Album: Elton John

Peachtree Road, MERCURY
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The Independent Culture

On Peachtree Road, Elton John continues a return to the core values of his craft that began with 2001's Songs from the West Coast. Like that album, it draws mainly on the rootsy influences from the American South previously mined on albums such as Tumbleweed Connection, emphasising the trans- atlantic qualities of both his voice and his lyricist Bernie Taupin's concerns.

This is most immediately obvious in a song such as "Porch Swing in Tupelo", which uses wistful dobro licks and references to "Alabama cottonfields" in its tribute to the unchanging Deep South heritage, with specific attention given to "that truck-drivin' boy" who managed to change the world but still couldn't change the South. It's a decent song, albeit stained with the gushing sentimentality that swamps the album's later stages.

Better still is "Turn the Lights Out When You Leave", a classic country-style separation song whose fatalistic mood is skillfully echoed in the sense of inevitability with which the lyric unfolds. This type of song relies upon fulfilling expectations with as few distractions as possible, an imperative John and Taupin acknowledge with such grace that the piece is bound to become a bar-room standard. Such attention to detail is reflected elsewhere in things such as the rock'n'roll pastiche "They Call Her the Cat", a limber slice of "Crocodile Rock"-ery on which Elton's rolling, Leon Russell-ish piano coda applies an appropriate conclusion.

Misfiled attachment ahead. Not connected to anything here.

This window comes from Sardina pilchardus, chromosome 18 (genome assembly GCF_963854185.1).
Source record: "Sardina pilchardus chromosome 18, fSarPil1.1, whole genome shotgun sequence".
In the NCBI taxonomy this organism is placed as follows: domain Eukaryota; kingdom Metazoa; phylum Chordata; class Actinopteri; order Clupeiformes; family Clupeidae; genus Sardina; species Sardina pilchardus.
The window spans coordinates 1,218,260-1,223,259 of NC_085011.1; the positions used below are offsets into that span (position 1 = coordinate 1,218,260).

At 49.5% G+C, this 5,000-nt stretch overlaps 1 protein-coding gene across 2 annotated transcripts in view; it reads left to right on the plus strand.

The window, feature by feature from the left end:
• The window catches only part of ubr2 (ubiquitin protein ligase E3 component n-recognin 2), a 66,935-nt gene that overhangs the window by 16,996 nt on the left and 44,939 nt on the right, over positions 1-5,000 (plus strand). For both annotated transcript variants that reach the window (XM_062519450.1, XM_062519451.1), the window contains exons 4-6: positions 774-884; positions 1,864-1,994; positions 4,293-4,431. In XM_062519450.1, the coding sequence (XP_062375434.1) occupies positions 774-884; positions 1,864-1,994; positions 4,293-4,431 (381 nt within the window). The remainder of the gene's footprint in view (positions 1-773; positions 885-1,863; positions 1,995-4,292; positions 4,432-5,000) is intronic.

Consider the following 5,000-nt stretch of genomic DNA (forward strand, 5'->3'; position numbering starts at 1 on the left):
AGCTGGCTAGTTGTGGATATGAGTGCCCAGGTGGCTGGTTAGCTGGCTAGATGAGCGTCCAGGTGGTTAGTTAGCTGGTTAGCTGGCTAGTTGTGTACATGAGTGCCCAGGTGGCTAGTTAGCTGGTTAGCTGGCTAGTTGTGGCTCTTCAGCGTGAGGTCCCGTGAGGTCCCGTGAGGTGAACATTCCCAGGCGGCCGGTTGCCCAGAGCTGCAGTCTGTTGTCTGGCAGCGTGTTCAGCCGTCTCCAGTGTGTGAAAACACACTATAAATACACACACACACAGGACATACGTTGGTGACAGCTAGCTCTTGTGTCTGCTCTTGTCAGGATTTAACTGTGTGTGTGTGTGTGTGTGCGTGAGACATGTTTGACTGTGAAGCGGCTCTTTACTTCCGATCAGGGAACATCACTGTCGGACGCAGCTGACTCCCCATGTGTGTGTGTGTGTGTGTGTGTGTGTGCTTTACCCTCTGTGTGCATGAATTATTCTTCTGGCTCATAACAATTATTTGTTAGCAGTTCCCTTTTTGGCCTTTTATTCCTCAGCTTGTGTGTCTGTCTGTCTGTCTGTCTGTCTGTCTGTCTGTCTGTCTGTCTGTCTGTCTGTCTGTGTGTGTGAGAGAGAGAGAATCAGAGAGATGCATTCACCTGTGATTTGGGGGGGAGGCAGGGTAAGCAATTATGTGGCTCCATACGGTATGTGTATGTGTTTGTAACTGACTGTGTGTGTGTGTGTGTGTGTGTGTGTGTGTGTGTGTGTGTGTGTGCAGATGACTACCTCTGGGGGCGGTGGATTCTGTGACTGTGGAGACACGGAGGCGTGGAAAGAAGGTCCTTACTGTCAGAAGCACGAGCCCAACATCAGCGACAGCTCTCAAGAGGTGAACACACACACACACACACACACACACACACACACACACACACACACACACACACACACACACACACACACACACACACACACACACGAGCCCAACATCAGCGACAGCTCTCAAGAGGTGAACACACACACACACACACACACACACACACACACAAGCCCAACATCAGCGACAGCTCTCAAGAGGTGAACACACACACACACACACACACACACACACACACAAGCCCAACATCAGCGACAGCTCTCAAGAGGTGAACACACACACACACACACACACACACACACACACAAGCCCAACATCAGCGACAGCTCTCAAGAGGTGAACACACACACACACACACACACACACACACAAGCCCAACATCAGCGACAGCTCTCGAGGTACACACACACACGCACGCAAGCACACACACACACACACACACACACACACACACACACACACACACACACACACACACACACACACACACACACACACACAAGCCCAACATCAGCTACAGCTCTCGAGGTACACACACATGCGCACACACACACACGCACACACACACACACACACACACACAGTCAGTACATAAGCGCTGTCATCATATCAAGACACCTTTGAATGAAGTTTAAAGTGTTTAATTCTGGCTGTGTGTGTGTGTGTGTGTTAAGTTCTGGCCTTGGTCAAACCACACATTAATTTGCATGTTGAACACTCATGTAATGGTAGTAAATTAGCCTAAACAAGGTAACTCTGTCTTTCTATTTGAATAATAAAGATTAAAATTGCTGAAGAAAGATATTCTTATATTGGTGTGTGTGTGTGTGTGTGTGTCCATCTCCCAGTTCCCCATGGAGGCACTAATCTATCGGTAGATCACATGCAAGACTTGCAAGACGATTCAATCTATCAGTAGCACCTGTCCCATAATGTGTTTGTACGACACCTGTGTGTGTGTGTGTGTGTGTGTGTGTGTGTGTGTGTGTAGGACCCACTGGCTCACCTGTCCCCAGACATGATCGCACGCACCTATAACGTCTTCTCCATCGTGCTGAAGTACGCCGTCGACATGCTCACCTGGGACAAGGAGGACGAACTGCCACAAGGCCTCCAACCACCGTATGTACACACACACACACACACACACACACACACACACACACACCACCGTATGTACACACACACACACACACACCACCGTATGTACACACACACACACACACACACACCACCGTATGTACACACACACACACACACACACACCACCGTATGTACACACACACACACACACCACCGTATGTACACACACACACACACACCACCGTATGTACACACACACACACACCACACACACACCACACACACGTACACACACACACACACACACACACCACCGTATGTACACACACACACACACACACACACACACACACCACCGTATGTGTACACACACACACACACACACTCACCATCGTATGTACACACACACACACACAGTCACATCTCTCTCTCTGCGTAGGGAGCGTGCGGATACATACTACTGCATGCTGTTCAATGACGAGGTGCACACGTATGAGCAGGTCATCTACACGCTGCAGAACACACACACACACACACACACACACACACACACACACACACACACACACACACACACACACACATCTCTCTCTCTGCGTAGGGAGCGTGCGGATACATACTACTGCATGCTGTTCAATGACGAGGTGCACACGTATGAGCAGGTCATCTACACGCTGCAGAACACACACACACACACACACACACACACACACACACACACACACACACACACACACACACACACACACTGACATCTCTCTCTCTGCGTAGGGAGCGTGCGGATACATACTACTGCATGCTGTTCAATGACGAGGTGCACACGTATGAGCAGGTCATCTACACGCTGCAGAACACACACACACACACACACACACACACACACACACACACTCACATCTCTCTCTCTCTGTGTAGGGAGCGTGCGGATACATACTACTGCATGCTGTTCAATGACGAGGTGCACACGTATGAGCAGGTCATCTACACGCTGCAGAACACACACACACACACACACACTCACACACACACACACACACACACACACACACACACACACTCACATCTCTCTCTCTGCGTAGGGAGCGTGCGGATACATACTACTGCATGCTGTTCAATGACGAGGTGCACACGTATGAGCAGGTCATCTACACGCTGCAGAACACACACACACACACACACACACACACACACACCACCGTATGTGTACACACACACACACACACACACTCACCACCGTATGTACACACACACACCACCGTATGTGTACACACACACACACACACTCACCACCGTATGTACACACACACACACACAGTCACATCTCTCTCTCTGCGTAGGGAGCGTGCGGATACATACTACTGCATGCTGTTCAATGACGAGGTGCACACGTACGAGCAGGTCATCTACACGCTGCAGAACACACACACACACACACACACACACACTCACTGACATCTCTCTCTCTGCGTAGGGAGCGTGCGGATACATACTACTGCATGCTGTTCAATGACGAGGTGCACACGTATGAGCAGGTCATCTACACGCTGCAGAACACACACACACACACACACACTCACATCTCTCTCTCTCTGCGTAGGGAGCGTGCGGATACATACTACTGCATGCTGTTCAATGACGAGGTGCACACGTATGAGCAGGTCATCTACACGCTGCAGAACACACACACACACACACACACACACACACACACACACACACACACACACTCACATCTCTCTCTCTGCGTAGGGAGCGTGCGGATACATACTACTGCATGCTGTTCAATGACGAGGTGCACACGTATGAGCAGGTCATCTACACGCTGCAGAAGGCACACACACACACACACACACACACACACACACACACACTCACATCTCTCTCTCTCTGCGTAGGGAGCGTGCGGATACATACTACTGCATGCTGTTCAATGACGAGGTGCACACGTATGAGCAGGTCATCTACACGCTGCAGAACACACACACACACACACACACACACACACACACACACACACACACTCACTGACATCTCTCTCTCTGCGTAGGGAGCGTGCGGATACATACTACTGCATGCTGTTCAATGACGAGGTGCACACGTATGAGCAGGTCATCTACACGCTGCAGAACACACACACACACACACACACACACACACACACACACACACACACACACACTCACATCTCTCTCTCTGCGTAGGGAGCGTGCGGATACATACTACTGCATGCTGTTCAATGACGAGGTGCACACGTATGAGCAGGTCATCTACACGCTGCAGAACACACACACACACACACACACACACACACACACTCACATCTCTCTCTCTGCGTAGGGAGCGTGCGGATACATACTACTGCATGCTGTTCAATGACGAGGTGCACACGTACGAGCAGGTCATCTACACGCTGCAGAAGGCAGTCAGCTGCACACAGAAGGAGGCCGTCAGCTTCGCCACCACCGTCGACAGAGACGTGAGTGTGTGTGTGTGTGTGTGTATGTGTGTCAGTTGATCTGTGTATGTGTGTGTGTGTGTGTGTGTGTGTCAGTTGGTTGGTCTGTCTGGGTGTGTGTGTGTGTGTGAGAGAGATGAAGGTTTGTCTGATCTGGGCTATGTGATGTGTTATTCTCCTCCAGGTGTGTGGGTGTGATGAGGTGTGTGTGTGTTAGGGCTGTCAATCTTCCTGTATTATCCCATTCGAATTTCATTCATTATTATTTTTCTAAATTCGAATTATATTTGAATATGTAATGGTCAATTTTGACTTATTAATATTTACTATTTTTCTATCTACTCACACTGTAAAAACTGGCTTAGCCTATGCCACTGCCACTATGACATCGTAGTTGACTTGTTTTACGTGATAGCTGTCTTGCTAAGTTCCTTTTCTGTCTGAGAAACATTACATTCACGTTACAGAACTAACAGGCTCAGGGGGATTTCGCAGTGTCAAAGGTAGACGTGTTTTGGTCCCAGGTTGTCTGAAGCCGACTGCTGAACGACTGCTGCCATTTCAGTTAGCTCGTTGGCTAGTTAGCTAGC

Also as with his last album, there are a few mea culpa glances back at Elton's louche past, the best of which is the opener, "Weight of the World", whose elegiac tone is reflected by more nice dobro touches and lines such as "Fortune and fame are so fleeting these days/ I'm happy to say I'm amazed that I'm still around". Less elegant is "My Elusive Drug", in which he doesn't quite apologise for having been "loose as a cannon/ and dumb as a wall". The sombre "It's Getting Dark in Here", meanwhile, too closely echoes the valedictory spirit and anthemic wistfulness of Dylan's "Knockin' on Heaven's Door" without exerting a comparable emotional kick.

Far worse, however, is the single "All That I'm Allowed", a lumbering chunk of mid-Atlantic AOR that signals the album's slide into the tired indulgences that eroded Elton's impact in the first place: tracks such as the flatulent 1980s-style stadium rock bombast of "I Can't Keep This From You", and the clotted sentimentality and mangled clichés of "I Stop and I Breathe". Sadly, by the time one reaches "Too Many Tears", the good intentions and articulate manner in which the album opens have been squandered completely, as it asks us to "dry our eyes" while desperately squeezing our tear ducts for every last drop of sympathy.